I’ve read a few articles lately extolling writing by hand, some of them by otherwise hardened technophiles. For these people I have nothing but admiration If they can live without the delete key, without Ctrl X and Ctrl Z, I take my hat off to them.
I’m also prepared to believe, as is sometimes stated (sorry, Saturday’s Telegraph refuses to cough up the reference) that the physicality of writing can improve the thought process, discourage prolixity and get the writer to the finished product more efficiently than spewing out a heap of words, all of which need to be changed.
But that writer is not me.
I had a go at writing fiction without a typewriter and before we owned a computer. Since the urge to put pen to paper was unaccompanied by any idea of what I wanted to say or how to say it, those first attempts were probably bound to fail. But I think it’s no coincidence that the first short story I ever wrote was on an Amstrad (yes, it was that long ago!)
To explain. Those things I attempted to write by hand were not just unreadable but also illegible – even to me. Each Friday morning (the time I had gifted to myself for my writing journey) I looked at the previous week’s effort and had to start all over again. I was of course, perfectly capable of forming letters in other contexts, but somehow the leap into self-expression (without any corresponding confidence) seemed to rob me of the ability. But by using a keyboard (and despite my abysmal typing) I could transmit my thoughts, however ill-formed, to the screen. And once they were there, winking at me (green on black!) I had made a start. I had created something outside of myself, something that could be revised, developed or discarded. But it was something.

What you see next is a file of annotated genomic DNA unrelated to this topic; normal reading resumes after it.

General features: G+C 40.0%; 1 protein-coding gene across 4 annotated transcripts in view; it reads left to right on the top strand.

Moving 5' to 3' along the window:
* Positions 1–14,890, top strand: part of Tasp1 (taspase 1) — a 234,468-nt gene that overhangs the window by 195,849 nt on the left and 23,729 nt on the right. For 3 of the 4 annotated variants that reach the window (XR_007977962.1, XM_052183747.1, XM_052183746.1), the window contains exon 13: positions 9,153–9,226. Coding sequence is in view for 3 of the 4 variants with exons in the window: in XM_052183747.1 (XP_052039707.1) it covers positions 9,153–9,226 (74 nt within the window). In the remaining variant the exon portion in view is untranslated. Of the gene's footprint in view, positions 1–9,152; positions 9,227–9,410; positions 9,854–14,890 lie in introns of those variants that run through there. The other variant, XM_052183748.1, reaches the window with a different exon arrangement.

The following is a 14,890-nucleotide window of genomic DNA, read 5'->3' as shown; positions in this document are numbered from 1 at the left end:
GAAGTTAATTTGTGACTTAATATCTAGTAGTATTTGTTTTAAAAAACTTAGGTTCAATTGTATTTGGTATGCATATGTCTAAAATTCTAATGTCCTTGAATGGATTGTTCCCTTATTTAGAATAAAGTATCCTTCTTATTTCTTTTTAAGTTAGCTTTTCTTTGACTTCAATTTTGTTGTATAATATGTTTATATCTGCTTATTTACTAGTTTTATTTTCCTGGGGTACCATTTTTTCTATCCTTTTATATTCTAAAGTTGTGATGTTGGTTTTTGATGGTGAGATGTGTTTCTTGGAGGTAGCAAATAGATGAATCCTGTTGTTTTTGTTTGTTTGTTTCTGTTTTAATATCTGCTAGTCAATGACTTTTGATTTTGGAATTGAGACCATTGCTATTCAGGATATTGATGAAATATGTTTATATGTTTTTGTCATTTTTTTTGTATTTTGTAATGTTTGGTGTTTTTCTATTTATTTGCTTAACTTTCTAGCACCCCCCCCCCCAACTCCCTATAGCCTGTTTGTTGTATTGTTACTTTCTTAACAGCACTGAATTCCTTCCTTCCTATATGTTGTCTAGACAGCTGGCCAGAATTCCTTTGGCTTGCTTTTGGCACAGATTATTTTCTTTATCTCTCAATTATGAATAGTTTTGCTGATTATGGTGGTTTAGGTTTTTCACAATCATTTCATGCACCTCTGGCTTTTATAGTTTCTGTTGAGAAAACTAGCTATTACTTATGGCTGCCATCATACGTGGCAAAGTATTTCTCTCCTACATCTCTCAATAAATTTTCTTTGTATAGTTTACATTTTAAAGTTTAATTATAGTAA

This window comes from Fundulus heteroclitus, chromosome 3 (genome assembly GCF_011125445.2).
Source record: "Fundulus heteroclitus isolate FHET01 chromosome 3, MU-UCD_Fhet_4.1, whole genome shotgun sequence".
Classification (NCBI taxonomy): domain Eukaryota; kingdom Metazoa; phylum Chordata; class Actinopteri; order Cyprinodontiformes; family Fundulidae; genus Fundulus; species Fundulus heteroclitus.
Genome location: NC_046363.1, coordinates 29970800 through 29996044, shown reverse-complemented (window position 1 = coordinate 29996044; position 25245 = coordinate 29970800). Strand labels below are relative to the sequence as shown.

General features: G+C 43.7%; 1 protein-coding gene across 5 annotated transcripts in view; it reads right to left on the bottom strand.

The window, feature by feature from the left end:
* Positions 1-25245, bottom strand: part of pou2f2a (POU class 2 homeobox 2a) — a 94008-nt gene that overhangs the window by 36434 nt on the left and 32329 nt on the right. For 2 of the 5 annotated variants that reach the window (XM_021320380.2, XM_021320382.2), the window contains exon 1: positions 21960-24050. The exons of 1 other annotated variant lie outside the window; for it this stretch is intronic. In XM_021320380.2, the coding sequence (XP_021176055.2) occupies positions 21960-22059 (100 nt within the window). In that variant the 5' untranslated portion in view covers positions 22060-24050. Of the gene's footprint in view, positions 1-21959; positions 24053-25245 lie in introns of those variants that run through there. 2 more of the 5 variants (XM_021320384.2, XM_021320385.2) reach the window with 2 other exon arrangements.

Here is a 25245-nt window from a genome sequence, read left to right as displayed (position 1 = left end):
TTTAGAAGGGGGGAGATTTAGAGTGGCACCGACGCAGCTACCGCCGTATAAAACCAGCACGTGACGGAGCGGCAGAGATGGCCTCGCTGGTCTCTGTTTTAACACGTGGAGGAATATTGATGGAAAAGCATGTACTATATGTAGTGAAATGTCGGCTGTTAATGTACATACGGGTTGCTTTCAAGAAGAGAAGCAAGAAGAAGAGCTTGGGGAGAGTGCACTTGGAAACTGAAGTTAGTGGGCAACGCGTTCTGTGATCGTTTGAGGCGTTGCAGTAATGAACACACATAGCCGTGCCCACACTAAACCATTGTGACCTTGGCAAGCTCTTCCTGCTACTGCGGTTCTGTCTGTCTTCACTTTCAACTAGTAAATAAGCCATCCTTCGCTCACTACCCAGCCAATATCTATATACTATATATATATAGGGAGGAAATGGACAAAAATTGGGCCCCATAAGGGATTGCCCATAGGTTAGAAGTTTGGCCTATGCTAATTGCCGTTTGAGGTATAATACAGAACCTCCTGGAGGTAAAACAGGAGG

Since then I’ve made some progress in the confidence stakes, but still find the effort of committing pen to paper quite daunting. If I had to draw a picture of how I write a piece of fiction, there would be my head, the keyboard and the screen forming a roughly triangular space. When there’s just me and a sheet of paper, I feel that some vital element is missing. The creative space has ceased to exist.
Weird? We all write in different ways. I heard Barbara Trapido describe how she dictates all her books; others do still write by hand and get someone else to do the typing. Not long ago, I had trouble with RSI and considered using voice recognition. I dare as I could have adapted and know several people who have. But for now at least, my choice is to type.
I will admit to one thing. I’ve always worked on a desktop and for ergonomic reasons use a big screen for writing. But I have a laptop too. I use it mainly for recreational surfing and emailing. But once or twice I have used it for fiction and didn’t dislike working in a smaller physical space. Maybe my triangle is shrinking. Maybe I’m coming back to pen on page.
But that’s a long way off, and by then my handwriting, already shaky with lack of use, will probably have gone to the dogs.